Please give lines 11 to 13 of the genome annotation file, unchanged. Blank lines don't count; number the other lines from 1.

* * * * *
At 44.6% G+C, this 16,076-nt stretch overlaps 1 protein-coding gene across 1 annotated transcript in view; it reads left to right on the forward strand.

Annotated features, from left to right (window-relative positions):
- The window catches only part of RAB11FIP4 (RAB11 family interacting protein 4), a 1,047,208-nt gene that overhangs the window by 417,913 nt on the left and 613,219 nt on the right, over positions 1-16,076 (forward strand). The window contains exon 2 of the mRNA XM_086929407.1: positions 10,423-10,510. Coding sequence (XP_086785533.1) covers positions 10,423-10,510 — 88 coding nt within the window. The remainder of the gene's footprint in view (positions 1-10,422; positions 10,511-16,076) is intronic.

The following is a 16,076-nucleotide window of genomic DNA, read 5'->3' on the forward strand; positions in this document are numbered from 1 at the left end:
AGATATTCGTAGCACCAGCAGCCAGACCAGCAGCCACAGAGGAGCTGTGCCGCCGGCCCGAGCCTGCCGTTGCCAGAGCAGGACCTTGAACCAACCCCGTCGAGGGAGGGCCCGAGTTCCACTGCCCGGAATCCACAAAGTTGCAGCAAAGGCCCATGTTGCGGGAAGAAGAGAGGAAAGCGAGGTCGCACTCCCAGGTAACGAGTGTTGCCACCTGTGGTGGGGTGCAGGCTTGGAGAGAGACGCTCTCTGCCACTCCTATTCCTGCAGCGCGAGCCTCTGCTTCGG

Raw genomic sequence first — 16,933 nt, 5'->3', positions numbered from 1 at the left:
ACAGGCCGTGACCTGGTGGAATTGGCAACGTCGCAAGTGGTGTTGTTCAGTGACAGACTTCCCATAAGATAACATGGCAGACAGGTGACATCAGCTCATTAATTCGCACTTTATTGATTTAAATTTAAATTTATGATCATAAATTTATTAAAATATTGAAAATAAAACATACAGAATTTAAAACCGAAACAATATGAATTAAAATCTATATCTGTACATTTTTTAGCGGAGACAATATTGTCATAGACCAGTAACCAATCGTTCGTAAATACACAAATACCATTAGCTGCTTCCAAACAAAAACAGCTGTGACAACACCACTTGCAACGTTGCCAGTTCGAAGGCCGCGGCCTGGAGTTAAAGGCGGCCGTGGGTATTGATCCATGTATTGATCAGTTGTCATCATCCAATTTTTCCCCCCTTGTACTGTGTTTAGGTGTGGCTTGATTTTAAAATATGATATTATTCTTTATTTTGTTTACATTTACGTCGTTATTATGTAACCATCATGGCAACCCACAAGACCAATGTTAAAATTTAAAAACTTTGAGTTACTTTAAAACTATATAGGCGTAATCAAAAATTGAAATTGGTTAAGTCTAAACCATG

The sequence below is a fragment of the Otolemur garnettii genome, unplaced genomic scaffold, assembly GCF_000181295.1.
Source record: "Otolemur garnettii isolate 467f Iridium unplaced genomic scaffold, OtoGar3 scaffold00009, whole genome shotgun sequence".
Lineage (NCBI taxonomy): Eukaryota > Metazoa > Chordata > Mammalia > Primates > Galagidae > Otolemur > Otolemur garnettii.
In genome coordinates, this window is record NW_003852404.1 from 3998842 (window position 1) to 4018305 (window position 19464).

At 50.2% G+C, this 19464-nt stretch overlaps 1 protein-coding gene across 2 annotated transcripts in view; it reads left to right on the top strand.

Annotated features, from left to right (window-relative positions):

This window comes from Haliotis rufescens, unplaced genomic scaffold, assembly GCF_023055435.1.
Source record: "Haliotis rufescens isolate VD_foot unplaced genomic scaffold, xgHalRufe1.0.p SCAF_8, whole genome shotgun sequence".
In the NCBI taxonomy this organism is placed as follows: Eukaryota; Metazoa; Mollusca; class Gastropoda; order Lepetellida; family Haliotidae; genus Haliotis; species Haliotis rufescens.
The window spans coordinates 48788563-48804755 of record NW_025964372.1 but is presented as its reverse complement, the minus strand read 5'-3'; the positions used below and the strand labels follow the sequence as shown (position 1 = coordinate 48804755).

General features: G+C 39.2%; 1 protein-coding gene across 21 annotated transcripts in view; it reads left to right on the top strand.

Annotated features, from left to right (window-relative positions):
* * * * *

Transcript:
In genome coordinates, this window is record NW_003852404.1 from 3998842 (window position 1) to 4018305 (window position 19464).

At 50.2% G+C, this 19464-nt stretch overlaps 1 protein-coding gene across 2 annotated transcripts in view; it reads left to right on the top strand.

Annotated features, from left to right (window-relative positions):